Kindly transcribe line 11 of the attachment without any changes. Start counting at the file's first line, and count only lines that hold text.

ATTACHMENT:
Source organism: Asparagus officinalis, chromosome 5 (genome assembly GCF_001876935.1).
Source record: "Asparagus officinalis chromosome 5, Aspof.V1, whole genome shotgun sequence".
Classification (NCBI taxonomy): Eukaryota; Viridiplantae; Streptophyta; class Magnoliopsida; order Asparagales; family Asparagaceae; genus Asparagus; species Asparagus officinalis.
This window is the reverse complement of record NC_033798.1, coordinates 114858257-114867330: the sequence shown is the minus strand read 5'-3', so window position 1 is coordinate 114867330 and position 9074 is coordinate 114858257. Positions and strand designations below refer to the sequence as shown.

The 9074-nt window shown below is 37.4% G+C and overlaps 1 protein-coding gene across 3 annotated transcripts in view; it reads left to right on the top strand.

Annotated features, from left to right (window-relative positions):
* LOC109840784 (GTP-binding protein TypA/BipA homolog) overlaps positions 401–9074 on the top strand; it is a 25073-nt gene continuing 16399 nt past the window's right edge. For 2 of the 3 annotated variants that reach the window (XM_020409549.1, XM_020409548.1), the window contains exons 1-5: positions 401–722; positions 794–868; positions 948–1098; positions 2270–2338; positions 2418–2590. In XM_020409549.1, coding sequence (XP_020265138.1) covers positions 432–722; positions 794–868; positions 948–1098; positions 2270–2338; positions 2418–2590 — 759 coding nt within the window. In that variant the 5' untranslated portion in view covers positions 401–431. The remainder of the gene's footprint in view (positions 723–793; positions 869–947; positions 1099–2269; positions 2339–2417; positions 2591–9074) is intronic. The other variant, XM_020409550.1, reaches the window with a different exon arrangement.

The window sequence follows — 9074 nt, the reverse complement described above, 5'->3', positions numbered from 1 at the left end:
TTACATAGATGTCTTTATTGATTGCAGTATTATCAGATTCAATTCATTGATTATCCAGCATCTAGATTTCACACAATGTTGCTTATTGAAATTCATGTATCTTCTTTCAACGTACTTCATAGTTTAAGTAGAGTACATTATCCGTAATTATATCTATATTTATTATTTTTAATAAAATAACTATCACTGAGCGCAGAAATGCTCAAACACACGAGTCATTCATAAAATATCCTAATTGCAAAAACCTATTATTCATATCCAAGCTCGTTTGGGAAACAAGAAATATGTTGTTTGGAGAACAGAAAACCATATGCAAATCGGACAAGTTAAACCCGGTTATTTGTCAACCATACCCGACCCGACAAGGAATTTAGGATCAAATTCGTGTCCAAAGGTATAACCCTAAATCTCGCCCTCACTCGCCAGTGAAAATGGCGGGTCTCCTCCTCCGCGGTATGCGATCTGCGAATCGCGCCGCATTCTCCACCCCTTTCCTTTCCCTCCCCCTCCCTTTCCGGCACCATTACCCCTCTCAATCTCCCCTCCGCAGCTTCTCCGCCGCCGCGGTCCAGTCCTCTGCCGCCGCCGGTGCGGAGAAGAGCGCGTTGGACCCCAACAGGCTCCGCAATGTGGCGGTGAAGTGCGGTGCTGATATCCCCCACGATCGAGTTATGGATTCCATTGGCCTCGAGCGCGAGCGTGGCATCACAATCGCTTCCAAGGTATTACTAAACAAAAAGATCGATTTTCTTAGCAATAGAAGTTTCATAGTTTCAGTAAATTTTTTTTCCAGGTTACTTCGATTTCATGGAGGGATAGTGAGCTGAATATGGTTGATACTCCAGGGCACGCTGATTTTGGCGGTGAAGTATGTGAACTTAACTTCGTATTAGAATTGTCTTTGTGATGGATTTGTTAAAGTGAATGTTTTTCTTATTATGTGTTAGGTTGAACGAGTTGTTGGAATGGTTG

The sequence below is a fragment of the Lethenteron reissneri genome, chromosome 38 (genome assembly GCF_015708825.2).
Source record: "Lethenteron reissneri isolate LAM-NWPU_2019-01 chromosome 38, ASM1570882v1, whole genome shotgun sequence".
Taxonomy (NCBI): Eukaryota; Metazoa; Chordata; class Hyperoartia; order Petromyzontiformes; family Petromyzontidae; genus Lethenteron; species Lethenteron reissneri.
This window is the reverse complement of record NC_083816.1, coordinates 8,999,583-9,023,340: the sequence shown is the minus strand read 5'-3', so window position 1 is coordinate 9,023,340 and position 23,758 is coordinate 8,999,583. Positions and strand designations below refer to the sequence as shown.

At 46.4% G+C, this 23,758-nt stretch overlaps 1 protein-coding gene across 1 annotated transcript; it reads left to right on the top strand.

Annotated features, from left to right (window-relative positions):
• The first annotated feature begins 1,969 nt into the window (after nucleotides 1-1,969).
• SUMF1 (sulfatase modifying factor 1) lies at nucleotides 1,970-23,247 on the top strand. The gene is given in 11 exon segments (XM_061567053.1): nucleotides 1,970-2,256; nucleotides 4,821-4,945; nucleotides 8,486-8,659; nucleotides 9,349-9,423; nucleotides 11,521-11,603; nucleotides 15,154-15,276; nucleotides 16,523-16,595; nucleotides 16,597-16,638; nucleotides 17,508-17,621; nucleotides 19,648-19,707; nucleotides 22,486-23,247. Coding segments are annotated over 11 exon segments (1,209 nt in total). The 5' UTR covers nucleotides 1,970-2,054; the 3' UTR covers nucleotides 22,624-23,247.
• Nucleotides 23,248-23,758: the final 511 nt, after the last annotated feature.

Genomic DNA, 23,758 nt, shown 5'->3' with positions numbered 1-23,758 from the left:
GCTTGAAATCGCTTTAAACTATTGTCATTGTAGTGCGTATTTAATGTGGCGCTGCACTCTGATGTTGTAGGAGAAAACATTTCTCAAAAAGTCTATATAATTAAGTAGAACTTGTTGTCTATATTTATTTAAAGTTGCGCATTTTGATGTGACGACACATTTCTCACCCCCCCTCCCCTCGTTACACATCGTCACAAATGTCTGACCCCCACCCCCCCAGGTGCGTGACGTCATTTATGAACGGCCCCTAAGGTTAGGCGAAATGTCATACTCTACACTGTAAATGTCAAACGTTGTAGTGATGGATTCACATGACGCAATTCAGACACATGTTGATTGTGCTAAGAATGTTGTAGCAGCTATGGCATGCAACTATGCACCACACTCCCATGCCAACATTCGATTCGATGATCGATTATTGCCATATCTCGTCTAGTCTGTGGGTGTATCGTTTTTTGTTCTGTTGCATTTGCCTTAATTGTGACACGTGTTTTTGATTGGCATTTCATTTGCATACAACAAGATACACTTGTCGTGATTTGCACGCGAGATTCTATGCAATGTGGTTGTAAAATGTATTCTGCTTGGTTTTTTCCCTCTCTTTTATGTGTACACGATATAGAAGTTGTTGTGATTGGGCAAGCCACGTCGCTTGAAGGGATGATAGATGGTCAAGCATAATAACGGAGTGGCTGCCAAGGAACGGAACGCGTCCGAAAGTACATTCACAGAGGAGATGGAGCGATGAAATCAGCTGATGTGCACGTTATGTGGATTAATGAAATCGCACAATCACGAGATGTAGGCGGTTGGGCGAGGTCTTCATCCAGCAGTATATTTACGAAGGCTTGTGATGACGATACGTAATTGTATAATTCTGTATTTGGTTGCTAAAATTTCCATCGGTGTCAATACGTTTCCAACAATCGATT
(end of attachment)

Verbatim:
Source record: "Lethenteron reissneri isolate LAM-NWPU_2019-01 chromosome 38, ASM1570882v1, whole genome shotgun sequence".